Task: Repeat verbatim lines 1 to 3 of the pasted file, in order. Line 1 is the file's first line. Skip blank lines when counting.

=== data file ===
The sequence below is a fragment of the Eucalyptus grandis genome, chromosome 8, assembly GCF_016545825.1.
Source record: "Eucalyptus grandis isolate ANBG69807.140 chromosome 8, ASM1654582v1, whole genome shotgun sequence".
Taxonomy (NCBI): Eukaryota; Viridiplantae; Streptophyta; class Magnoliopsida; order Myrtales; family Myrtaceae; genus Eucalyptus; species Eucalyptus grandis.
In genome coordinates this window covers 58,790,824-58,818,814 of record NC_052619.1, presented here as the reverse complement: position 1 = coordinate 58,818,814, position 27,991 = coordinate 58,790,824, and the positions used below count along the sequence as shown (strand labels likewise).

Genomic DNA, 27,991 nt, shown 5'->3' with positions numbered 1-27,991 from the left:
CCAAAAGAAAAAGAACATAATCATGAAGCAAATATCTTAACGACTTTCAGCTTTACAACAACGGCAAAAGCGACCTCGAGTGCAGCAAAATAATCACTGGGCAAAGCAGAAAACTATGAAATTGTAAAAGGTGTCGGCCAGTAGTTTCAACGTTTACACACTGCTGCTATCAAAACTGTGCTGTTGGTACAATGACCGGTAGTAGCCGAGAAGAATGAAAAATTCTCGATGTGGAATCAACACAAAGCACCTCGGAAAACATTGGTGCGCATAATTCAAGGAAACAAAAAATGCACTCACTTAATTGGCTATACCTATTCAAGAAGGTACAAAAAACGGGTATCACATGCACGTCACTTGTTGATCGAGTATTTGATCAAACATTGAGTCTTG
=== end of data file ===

The sequence below is a fragment of the Eucalyptus grandis genome, chromosome 8, assembly GCF_016545825.1.
Source record: "Eucalyptus grandis isolate ANBG69807.140 chromosome 8, ASM1654582v1, whole genome shotgun sequence".
Taxonomy (NCBI): Eukaryota; Viridiplantae; Streptophyta; class Magnoliopsida; order Myrtales; family Myrtaceae; genus Eucalyptus; species Eucalyptus grandis.